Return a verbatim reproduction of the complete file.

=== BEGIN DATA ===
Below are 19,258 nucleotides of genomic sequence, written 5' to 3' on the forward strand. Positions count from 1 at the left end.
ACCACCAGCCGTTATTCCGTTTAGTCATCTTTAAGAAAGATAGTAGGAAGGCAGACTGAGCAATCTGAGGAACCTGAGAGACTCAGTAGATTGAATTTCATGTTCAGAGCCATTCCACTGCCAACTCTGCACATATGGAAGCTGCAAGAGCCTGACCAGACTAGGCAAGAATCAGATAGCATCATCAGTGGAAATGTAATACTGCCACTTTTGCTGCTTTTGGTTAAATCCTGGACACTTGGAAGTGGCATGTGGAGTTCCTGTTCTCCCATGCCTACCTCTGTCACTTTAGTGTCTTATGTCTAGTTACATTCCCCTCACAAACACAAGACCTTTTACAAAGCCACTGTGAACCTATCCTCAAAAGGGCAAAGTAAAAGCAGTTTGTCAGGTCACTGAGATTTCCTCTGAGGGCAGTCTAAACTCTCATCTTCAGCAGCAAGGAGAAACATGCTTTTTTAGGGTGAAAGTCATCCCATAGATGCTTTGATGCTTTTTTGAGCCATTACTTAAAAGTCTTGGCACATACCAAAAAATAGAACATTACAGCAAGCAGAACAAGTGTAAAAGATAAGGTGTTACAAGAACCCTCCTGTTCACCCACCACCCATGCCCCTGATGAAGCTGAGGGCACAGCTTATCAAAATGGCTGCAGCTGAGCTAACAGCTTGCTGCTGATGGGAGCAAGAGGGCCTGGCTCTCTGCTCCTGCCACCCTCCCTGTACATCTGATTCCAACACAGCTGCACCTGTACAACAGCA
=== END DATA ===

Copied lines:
Below are 19,258 nucleotides of genomic sequence, written 5' to 3' on the forward strand. Positions count from 1 at the left end.
ACCACCAGCCGTTATTCCGTTTAGTCATCTTTAAGAAAGATAGTAGGAAGGCAGACTGAGCAATCTGAGGAACCTGAGAGACTCAGTAGATTGAATTTCATGTTCAGAGCCATTCCACTGCCAACTCTGCACATATGGAAGCTGCAAGAGCCTGACCAGACTAGGCAAGAATCAGATAGCATCATCAGTGGAAATGTAATACTGCCACTTTTGCTGCTTTTGGTTAAATCCTGGACACTTGGAAGTGGCATGTGGAGTTCCTGTTCTCCCATGCCTACCTCTGTCACTTTAGTGTCTTATGTCTAGTTACATTCCCCTCACAAACACAAGACCTTTTACAAAGCCACTGTGAACCTATCCTCAAAAGGGCAAAGTAAAAGCAGTTTGTCAGGTCACTGAGATTTCCTCTGAGGGCAGTCTAAACTCTCATCTTCAGCAGCAAGGAGAAACATGCTTTTTTAGGGTGAAAGTCATCCCATAGATGCTTTGATGCTTTTTTGAGCCATTACTTAAAAGTCTTGGCACATACCAAAAAATAGAACATTACAGCAAGCAGAACAAGTGTAAAAGATAAGGTGTTACAAGAACCCTCCTGTTCACCCACCACCCATGCCCCTGATGAAGCTGAGGGCACAGCTTATCAAAATGGCTGCAGCTGAGCTAACAGCTTGCTGCTGATGGGAGCAAGAGGGCCTGGCTCTCTGCTCCTGCCACCCTCCCTGTACATCTGATTCCAACACAGCTGCACCTGTACAACAGCA